Nature Notes: Using light-level geolocators to track birds

WIPL geolocator: A closeup of what a light-level geolocator looks like. This is the first adult male Wilson’s plover (T6 “Timothy”) to receive a geolocator at Sargent Beach on April 26.

At Gulf Coast Bird Observatory, we are researching beach-nesting birds and the obstacles that they face. We are excited to add a new aspect to our study this year: light-level geolocators.

The main monitoring sites, we are focused on for this project are Matagorda Beach and Sargent Beach. The target species are Wilson’s plover and least tern. The Wilson’s plover is a shorebird that nests in the soft sand along the dunes, mudflats and shelly areas with vegetation. The least tern is a water bird that nests in large groups mainly in flat open shelly areas. Both of these species are protected by the Migratory Bird Act and are considered species of high concern due to habitat loss and disturbance.

Taylor Bennett

Taylor Bennett

For each species, we monitor for pairs, nests, and chicks. We have banded 21 Wilson’s plover adults (13 Sargent Beach and 8 Matagorda Beach) and 12 Wilson’s Plover chicks so far. Twenty-one adults received some new bling in form of a light-level geolocator to help track these birds over time.

There are many different methods biologists use to help track bird species over time. Banding birds is one of the most common ways; we attach a lightweight band to the bird’s leg with a unique number combination, let the bird go, then wait for the banded bird to be re-sighted. This is a simple method, but it relies on someone spotting it and reporting it, which often doesn’t happen.

Another tracking method is the use of nanotags, which send out a signal that can be picked up using a receiver. At Gulf Coast Bird Observatory, we use this method for our Loggerhead Shrike project. This method is more effective and allows a better way to track a species in real time using telemetry equipment.

For our research with the Wilson’s plover, we are using light-level geolocators. We are hoping to find out where the Wilson’s plover migrate for the winter. We already know where they breed, so figuring out where they winter will give us a better understanding of the species as a whole. These geolocators are different from nanotags in that they don’t emit a signal. Instead, they measure light levels.

The geolocator is attached on the back of the bird like a backpack using a harness that wraps around the legs and doesn’t hurt or hinder the bird’s movement. Each geolocator has a microchip to store data and a light sensor that sticks out. Based on the light levels over the course of the day, latitude and longitude can be determined, resulting in a rough location. Latitude is calculated from day length from sunrise to sunset. Solar noon (the point when the sun is highest in the sky) is different across the globe, and helps determine longitude.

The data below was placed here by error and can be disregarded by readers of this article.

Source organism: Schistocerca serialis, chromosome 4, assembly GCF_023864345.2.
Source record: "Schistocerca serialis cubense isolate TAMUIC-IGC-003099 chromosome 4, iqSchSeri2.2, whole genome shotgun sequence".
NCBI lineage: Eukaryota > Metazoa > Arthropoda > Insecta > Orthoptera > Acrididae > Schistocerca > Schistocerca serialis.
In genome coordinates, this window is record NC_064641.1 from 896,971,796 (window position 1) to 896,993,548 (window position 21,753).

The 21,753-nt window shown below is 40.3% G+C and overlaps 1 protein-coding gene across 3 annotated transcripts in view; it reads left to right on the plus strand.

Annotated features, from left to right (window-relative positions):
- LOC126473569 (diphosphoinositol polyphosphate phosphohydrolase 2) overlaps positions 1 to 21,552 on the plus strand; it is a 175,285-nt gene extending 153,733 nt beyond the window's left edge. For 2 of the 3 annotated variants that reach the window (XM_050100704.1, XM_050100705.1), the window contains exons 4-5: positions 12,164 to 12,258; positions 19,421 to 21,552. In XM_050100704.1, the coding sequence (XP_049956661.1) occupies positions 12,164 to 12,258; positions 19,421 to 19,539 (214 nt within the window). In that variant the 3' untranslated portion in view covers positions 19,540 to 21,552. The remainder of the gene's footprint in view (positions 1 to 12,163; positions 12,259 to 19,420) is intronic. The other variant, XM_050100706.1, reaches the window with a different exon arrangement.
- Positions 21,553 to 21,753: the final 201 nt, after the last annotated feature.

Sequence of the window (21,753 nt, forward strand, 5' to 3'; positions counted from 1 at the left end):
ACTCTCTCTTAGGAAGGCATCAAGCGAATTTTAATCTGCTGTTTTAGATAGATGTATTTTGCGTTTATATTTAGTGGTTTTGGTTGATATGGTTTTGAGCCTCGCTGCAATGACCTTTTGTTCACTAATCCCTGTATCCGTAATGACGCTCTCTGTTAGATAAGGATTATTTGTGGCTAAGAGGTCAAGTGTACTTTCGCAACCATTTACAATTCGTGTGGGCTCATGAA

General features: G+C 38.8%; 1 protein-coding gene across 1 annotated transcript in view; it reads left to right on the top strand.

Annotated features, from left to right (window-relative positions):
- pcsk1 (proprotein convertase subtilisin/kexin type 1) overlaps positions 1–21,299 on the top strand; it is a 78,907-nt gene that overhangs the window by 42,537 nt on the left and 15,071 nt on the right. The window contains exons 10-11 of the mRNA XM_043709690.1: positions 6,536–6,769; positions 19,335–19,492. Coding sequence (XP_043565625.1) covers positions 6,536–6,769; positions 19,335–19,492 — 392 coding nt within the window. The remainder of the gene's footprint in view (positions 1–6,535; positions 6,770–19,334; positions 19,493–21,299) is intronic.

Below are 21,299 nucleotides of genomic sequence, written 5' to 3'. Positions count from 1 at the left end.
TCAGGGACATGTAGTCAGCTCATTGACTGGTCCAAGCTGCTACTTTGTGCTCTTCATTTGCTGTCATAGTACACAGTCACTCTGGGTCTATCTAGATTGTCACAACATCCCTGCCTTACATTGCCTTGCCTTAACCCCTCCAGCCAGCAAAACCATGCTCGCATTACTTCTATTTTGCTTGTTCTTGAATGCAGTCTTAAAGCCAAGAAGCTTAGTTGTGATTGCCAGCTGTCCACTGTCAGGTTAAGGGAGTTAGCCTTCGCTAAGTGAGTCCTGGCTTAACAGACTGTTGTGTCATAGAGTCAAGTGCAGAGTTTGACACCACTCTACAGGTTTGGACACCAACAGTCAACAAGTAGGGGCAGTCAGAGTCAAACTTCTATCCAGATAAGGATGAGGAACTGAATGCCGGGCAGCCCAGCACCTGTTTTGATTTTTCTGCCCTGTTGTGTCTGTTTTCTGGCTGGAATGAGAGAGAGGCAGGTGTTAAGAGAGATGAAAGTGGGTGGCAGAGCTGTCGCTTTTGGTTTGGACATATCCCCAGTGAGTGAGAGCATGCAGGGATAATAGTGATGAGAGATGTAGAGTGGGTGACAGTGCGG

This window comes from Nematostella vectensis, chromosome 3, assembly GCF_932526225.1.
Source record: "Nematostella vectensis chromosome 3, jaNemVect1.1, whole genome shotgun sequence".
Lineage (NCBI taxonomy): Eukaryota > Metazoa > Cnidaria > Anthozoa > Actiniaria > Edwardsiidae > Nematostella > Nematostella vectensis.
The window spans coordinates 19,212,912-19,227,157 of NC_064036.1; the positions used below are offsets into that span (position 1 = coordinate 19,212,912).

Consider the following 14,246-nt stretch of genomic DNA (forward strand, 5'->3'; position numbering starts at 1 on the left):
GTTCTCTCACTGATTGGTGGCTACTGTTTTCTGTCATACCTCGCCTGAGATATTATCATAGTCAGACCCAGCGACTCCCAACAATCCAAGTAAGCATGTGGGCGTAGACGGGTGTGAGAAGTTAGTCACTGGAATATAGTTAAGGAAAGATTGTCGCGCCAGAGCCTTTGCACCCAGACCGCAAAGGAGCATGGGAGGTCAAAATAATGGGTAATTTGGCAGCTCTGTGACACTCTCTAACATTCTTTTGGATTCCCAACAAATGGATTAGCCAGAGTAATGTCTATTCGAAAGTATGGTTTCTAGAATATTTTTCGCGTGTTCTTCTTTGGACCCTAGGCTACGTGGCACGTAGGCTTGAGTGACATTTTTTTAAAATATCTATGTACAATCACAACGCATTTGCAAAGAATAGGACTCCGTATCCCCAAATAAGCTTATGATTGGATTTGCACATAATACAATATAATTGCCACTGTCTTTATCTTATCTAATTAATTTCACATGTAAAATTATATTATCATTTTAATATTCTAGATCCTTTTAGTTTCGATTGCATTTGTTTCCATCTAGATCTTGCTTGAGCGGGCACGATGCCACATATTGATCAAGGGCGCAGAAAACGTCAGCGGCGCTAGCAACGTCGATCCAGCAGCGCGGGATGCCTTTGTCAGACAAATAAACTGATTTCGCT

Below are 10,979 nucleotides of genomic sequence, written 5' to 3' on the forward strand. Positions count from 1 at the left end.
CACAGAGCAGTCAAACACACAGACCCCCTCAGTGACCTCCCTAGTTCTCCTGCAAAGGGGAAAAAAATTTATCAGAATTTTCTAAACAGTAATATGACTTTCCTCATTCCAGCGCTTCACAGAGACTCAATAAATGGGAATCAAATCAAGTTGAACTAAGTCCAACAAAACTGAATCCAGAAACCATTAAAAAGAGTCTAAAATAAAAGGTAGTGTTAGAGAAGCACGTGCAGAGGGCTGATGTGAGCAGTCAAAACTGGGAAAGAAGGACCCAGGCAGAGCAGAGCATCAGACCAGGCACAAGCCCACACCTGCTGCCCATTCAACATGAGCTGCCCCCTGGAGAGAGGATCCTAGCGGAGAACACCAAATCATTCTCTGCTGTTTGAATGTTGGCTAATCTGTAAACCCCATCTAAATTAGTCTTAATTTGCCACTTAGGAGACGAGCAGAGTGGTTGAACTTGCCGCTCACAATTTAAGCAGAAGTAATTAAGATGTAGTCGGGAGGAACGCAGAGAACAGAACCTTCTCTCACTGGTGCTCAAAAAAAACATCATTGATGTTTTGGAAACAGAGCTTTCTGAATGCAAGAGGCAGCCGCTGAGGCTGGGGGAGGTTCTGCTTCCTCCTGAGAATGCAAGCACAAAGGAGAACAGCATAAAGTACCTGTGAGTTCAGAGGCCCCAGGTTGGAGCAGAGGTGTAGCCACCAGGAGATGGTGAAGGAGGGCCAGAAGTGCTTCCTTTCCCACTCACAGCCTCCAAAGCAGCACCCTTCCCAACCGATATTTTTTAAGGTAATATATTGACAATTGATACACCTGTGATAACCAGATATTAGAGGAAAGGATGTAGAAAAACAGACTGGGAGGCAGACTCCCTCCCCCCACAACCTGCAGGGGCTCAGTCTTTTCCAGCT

This type of geolocator is a little less expensive than nanotags and tend to last longer since they don’t need as much battery to operate. They are also incredibly lightweight. But because they don’t emit a signal or have a GPS, there is no way to track the bird in real time. We simply have to rely on the bird coming back the following breeding season, when we can catch it and remove the backpack.

The geolocator then gets transferred back to the company that made them to download the data off of them. Then the data is analyzed using a specific program. We will not know until next breeding season if any of them come back, but we are hoping for the best.

On behalf of Gulf Coast Bird Observatory, thank you for reading and please remember to fish, swim and play 50 yards away from beach nesting birds and their chicks.

Recommended For You

Taylor Bennett graduated from Old Dominion University with a Bachelor of Science degree in Biology concentrating in Marine Biology, and performs shorebird surveys along the upper Texas Coast. The GCBO is a nonprofit organization dedicated to saving the birds and their habitats along the entire Gulf Coast, and beyond into their Central and South America wintering grounds.

You must be logged in to react.
Click any reaction to login.

(0) comments

Welcome to the discussion.

Transparency. Your full name is required.
Keep it Clean. Please avoid obscene, vulgar, lewd, racist or sexually-oriented language.
Don't Threaten. Threats of harming another person will not be tolerated.
Be Truthful. Don't knowingly lie about anyone or anything.
Be Nice. No racism, sexism or any sort of -ism that is degrading to another person.
Be Proactive. Use the 'Report' link on each comment to let us know of abusive posts.
Share with Us. We'd love to hear eyewitness accounts, the history behind an article. And receive photos, videos of what you see.
Don’t be a troll. Don’t be a troll. Don’t post inflammatory or off-topic messages, or personal attacks.

Thank you for reading!

Please log in, or sign up for a new account and purchase a subscription to read or post comments.

To subscribe, click here. Already a subscriber? Click here.